From screen tests to road trips, Brian Wolk and Claude Morais have carved out a refreshingly unique space in fashion by using their storytelling and collections to highlight aspects of L.A. culture.
On Monday night, they took on the concept of reality versus duplication inherent to Hollywood, presenting their 11th collection at Grandmaster Recorders, the former recording studio (and silent movie theater before that), which has become a nightlife hot spot.
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Titled “Recto/Verso” after the fine art term, the collection was different from front-to-back, featuring energetic renditions of their signature tailoring using reclaimed ’40s silk tweeds, houndstooth checks, Chantilly lace, Duchesse satin and denim on bi-fabric pants suits and miniskirt suits. There were also funky blouses made from ’70s- and ’80s-era silk prints, and multicolored satin gowns with a vintage spirit.
Being L.A. designers, they’ve also embraced the fashion film medium, and picked up some international awards along the way. This time, the shot on location among the floor-to-ceiling racks of the historic Western Costume house, a Hollywood landmark since 1912, with models marching back and forth through the aisles in their looks, which were different coming and going.
The crowd at the screening party ate it up, including costume designer Arianne Phillips, stylists Maryam Malakpour and Elizabeth Stewart.
The film was narrated by Alan Cumming, who has worn Wolk Morais suits on several occasions. In it, he recites snippets from the Jean Genet play “Elle” about a photographer who goes to visit the Pope and take his picture, only to find he’s dressed in the front and completely naked in the back.
“The idea of why do you care about my behind when only my image is important has stuck with us since we first saw Alan in the play in 2003,” Wolk said. “And we thought it was particularly relevant to the time we’re living in of social media and paparazzi…”
“When a photo is enough for me to be me,” Claude Morais added.
After the short screening, (for the event’s Instagrammable moment), curtains parted to reveal a mis-en-scene of famous mannequins dressed in pieces from the collection, including Twiggy, Pat Cleveland, Cher, Joan Collins, Marilyn Monroe, Joanna Lumley and more, sourced from L.A.’s Oh Mannequin collection.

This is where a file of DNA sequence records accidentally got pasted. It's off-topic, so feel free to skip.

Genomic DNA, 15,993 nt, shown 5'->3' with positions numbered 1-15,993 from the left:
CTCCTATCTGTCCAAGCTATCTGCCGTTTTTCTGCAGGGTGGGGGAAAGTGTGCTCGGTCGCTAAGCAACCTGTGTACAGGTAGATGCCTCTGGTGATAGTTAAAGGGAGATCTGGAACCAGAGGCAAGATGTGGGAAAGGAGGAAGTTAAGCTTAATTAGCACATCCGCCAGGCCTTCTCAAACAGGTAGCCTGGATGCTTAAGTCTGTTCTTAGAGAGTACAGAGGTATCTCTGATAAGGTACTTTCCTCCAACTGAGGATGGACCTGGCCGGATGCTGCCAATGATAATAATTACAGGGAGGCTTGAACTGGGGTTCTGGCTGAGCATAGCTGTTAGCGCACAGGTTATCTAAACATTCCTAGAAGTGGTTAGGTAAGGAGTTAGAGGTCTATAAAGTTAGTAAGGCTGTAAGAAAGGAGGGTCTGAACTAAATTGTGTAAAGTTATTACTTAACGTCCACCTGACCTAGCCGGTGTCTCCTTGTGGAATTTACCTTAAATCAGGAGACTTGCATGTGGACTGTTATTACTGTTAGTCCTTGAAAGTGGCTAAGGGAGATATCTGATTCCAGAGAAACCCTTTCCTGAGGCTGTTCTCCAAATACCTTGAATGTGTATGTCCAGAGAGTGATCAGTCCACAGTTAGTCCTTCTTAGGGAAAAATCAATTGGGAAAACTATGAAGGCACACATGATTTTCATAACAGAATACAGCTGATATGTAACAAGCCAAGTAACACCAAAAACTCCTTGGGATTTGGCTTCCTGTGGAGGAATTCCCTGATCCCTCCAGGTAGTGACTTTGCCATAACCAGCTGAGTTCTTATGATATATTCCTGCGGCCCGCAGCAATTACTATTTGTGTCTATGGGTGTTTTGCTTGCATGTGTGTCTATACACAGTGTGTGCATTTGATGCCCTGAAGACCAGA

“We thought it was great to expose what was behind…and behind…” Wolk said.
Oh Mannequins owner ChadMichael Morrisette, whose 2,500-piece archive dates back to the 1800s, was on hand to discuss his passion.
“I’m the number-one search for mannequins in Los Angeles, I have been doing it for 30 years,” he said, noting that his collection includes several from mannequin pioneer Adel Rootstein, who started making them for retail stores in London in the ’60s in the image of Twiggy and other famous fashion models.
Nowadays, Morrisette primarily works with museums and Hollywood studios on For Your Consideration events and exhibitions, using faceless or egghead mannequins and sculpting bodies to celebrity specifications.
One of his most prized from his archive, which includes papier-mache, fiberglass and 3D printed models, is a Kim Kattrall from the 1987 movie “Mannequin” which was dressed in Wolk Morais for the evening. “Someone had to die,” he said of procuring the piece valued at $15,000. “There were only six of them made for the film.”
Now, most fashion mannequins are faceless and mass produced, he said. “We look at ourselves now, it’s self absorbtion, it’s not about the unreachable, it’s about your own face.”
The Wolk Morais designers’ latest film will be screened at the ASVOFF fashion film festival, and at festivals in London and Seattle. Meanwhile, they are launching their second cashmere collection this winter, and looking forward to getting back to dressing celebrities for the red carpet soon. Wolk said of the latest offering: “We are hoping this is perfect timing for the end of the strike.”
Launch Gallery: Wolk Morais Collection 11
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